- The Senate parliamentarian said immigration reform can’t be part of the $US3.5 ($AU5) trillion bill.
- She ruled it is incompatible with the “reconciliation” mechanism being used to pass it without the GOP.
- The decision effectively means that any moves to reform the system will need Republican support.
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A Senate official on Sunday ruled that Democrats will not be able to include immigration reform measures in their sweeping $US3.5 ($AU5) trillion stimulus bill.
The decision, by Senate parliamentarian Elizabeth MacDonough, is a harsh blow to Democrats hoping to squeeze changes to the system past with their tiny Congressional majority.
The Biden administration and Democrats had hoped to ease immigration rules and provide a path to citizenship for millions of migrants, a plan put in jeopardy by MacDonough’s decision.
She was able to make the ruling because she oversees the application of the so-called “budget reconciliation” process, which allows certain financial measures to pass by a smaller margin than usual.
Without that loophole, Democrats would need to find support from Senate Republicans for their plans, an unlikely prospect.
MacDonough said: “Changing the law to clear the way to [legal permanent resident] status is tremendous and enduring policy change that dwarfs [any potential] budgetary impact,” said MacDonough in documents explaining the decision, reported the Associated Press.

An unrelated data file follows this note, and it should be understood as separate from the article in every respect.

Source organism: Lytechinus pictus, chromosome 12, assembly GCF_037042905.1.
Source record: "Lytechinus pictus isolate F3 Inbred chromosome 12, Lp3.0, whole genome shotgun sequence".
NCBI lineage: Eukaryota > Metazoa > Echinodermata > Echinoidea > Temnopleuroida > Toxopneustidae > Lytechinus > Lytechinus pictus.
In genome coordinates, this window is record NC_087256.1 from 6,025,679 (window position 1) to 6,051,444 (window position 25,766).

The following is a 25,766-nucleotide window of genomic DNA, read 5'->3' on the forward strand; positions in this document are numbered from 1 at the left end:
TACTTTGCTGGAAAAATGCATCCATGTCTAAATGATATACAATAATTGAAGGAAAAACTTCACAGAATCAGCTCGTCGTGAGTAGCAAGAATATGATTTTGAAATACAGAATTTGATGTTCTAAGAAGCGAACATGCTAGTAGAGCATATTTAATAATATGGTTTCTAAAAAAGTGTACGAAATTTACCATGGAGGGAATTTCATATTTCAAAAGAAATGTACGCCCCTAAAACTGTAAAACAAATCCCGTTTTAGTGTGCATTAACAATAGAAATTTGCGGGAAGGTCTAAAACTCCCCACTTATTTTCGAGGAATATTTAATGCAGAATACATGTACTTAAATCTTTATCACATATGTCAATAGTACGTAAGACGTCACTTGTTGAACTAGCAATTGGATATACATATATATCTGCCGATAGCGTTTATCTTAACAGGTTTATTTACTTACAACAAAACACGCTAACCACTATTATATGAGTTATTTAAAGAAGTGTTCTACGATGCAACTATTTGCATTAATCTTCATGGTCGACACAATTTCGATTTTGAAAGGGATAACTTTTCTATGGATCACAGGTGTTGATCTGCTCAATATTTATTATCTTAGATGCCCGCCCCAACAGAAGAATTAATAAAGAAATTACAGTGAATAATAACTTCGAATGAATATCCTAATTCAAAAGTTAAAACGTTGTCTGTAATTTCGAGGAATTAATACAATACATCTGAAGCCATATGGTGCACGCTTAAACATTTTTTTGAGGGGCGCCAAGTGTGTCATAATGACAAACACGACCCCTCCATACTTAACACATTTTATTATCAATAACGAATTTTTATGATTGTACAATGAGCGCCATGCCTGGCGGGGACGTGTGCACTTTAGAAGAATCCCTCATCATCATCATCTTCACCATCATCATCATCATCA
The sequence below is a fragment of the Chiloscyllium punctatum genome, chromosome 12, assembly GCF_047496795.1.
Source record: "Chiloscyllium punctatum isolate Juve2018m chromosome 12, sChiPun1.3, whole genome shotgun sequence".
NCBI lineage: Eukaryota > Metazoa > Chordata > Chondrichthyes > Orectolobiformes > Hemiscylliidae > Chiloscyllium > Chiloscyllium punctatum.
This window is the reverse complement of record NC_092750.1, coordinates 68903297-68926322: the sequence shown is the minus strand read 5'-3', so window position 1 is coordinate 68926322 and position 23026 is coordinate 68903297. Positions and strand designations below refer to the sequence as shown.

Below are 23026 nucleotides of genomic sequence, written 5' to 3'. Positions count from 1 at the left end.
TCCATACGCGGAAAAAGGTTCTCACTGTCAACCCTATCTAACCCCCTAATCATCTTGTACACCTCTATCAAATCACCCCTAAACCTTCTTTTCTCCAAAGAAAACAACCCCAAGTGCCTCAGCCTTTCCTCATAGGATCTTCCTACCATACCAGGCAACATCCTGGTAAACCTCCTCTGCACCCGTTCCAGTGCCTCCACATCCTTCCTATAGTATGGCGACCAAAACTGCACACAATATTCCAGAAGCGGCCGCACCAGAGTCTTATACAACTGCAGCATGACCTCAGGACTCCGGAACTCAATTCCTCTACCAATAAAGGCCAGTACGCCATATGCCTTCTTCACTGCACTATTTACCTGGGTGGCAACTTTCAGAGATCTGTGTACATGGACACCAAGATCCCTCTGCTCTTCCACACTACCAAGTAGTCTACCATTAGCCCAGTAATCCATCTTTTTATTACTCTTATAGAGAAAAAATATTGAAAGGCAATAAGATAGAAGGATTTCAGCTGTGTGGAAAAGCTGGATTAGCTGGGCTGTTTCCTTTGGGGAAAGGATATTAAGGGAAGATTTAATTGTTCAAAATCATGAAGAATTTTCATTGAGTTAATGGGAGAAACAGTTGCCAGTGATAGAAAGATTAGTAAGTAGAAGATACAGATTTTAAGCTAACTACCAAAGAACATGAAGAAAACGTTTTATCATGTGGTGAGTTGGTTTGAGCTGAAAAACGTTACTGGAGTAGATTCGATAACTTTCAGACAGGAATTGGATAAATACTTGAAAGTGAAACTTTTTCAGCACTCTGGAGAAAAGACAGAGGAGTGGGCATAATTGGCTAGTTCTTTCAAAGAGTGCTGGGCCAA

If Democrats decide to try and pass the immigration reform as a conventional Senate bill, it’d require 60 votes to pass and is all but certain to be blocked by Republicans.
Progressives and Democrats have long sought to provide a path to citizenship for migrants from certain key groups who currently inhabit a sort of legal limbo.
They include so-called “Dreamers” who were brought to the US as children, have lived in the US for their entire lives, but have no formal citizenship.
Other groups affected include some refugees allowed into the US because they were fleeing disasters or other catastrophes, and essential workers for sectors such as agriculture are others.
“We are deeply disappointed in this decision but the fight to provide lawful status for immigrants in budget reconciliation continues,” Senate Majority Leader Chuck Schumer said in a statement.
“Senate Democrats have prepared alternate proposals and will be holding additional meetings with the Senate parliamentarian in the coming days.”
Senate Minority Leader Mitch McConnell attacked the Democrats, saying: “Democratic leaders refused to resist their progressive base and stand up for the rule of law, even though our border has never been less secure.”
He said that attempting to pass the reforms using budget reconciliation were illegal.
The overall bill is President Joe Biden’s signature piece of legislation, and will aim to fund a wide range of economic, green energy, infrastructure and social care reforms. Democrats are aiming to pass the bill over the next few weeks.